Last Mile Maintainership

So Daniel Compton (@danielwithmusic) is a good bloke. We’ve been co-conspirators on a number of projects at this point, and I just wanted to share a quick vignette before I pack it in for the night.

Almost a year ago, James Brennan (@jpb) was kind enough to offer up a pull request (#158) to the kibit tool which Daniel and I currently maintain. We’re both relatively inactive maintainers all things told. Kibit largely does what it’s supposed to do and is widely used for which neither of us can take much credit. We’re stewards of an already successful tool.

Between Daniel’s day job and my move out to San Francisco #158 just got lost in the shuffle. It’s an awesome feature. It enables kibit to, using the excellent rewrite-clj library, automatically refactor your code for style. If kibit can find a “preferred” replacement expression, thanks to James’s work #158 enabled kibit to make the replacement for you. While Daniel and I kinda just watched James pushed it to feature completeness and found a significant performance win which made it not just a compelling feature but fast enough that you’d want to use it.

Then a couple months passed. Daniel and I had other things to do and presumably so did James.

About 11 hours ago now, I saw a github notification about a new comment - “Feature: lein kibit fix or similar that applies all suggestions” (#177). Cody Canning (@ccann) was suggesting exactly the feature James had offered an implementation of.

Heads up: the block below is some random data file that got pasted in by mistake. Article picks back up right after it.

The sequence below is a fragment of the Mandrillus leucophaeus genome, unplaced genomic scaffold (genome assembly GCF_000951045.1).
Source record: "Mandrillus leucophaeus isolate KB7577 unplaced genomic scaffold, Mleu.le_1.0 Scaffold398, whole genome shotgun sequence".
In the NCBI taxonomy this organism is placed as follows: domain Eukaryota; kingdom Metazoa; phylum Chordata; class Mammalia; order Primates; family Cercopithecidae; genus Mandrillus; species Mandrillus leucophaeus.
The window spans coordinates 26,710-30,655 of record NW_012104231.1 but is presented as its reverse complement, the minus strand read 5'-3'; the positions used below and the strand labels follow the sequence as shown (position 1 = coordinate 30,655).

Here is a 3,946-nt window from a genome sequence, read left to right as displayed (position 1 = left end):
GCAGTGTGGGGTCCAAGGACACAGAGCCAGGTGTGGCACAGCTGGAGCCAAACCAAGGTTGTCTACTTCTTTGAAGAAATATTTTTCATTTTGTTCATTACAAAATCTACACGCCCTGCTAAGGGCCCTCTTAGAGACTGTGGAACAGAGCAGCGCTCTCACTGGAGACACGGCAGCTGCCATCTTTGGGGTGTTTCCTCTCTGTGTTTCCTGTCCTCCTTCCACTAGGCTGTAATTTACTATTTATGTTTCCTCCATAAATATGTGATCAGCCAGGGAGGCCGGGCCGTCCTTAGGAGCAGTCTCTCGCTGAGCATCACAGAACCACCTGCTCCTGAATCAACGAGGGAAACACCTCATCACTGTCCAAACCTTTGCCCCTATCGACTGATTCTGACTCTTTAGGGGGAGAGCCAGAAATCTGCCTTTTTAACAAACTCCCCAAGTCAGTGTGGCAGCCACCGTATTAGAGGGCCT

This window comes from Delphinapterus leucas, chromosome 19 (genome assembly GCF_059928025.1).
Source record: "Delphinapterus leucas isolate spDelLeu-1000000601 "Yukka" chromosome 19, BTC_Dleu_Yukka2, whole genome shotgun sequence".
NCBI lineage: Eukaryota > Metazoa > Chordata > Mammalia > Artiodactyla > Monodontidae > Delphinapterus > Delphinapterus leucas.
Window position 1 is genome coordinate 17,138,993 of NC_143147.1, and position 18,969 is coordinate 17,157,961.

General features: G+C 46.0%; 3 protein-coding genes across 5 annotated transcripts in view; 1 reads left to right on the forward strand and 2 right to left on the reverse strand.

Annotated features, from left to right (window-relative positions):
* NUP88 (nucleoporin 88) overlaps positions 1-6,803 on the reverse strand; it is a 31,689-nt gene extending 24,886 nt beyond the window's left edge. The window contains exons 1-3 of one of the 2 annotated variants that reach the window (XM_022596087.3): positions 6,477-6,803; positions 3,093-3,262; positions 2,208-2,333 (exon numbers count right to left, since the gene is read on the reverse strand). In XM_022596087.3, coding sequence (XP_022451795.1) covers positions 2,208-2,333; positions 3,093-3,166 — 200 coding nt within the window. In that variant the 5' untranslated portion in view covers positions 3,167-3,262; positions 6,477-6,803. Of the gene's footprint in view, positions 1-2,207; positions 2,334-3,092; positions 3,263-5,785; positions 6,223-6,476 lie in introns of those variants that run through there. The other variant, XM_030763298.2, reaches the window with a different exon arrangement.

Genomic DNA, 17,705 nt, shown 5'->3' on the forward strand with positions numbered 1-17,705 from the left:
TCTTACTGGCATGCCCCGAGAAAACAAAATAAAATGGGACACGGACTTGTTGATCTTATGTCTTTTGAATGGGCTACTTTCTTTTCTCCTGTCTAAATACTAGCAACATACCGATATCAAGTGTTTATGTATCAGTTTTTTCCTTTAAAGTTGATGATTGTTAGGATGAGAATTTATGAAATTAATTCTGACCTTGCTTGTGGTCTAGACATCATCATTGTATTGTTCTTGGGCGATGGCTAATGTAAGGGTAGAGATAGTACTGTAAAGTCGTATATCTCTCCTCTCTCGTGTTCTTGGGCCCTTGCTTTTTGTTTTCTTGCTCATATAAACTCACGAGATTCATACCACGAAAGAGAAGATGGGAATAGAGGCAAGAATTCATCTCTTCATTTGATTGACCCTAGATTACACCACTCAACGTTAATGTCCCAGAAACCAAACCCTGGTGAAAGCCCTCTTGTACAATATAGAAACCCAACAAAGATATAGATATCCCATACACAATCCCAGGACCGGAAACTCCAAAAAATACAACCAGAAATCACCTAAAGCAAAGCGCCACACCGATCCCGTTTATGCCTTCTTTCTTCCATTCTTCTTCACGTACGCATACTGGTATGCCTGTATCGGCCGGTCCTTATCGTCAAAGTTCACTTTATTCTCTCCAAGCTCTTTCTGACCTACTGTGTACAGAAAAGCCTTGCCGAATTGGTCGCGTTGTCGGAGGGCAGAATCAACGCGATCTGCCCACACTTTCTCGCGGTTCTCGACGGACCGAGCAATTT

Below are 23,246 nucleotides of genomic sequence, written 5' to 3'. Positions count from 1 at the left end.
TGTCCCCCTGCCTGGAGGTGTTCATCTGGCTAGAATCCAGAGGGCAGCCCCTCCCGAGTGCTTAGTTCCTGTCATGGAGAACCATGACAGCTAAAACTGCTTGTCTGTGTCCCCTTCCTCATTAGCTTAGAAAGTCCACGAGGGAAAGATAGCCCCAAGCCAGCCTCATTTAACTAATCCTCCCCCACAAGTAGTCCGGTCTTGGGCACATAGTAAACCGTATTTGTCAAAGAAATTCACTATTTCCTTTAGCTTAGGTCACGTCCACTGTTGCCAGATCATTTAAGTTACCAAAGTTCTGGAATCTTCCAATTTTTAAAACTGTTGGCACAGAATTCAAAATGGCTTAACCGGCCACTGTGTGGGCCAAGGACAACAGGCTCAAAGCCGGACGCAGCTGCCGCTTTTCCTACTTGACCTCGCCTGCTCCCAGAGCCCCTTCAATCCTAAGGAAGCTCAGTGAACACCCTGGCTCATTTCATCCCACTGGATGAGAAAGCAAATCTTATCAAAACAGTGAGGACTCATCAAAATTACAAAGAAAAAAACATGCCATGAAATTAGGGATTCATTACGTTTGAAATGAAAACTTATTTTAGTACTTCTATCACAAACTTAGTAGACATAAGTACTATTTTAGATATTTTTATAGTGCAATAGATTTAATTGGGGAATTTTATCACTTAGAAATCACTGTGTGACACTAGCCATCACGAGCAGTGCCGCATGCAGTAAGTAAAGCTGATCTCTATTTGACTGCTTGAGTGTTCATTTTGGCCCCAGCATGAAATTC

At this point James’ patch adding exactly this feature had sat idle for many months. Some other things had come in, been more active and been merged. James’ changeset now had conflicts.

Following the github help docs for how to check out a pull request (spoiler: git fetch $UPSTREAM_REPO pull/ID/head:$NEW_LOCAL_BRANCHNAME) I had James’ patches on my laptop in less than a minute. git merge immediately showed that there were two sources of conflict - the kibit driver namespace had had its namespace refactored for style and a docstring had been added to the main driver function which James’ patches touched. The other was that dependencies had been bumped in the project.clj.

Fixing this took…. five minutes? Tops?

The test suite was clean and in 11 minutes Daniel merged my trivial patch to James’ awesome work done and live.

The whole process of about 10 months was overwhelmingly waiting. James finished the patch in like four days (April 20 ‘16 - April 26 ‘16). Daniel and I were just bad maintainers at getting it shipped.

Were Daniel and I worse maintainers, we could have seen #177 come in and asked either Cody or James to update the patch. It would have taken maybe five minutes tops to write that mail and maybe it would have saved me 15 minutes and Daniel 5.

After months of waiting? Why?

I’ve written before about my own thoughts on code review after working in an organization which is high trust, high ownership and sometimes it feels high process anyway. In this case and I’m sorry to say almost a year late, I went by what I’ve come to believe - that reviewers should make an effort to take responsibility for merging code rather than requiring the primary author to do all the leg work.

Sure I could probably have pinged James or suckered Cody into writing that merge commit but why? What does that buy anybody? It was so, so easy to just take James’ changes and merge myself rather than asking someone else for trivial revisions. And it makes for a better process for contributors. It’s not their fault that your project has grown merge conflicts with their changes.

If there had been a huge conflict, or James’ changes had seemed somehow deeply unreasonable it would have been a different story.

But going the last mile for your contributors is worthwhile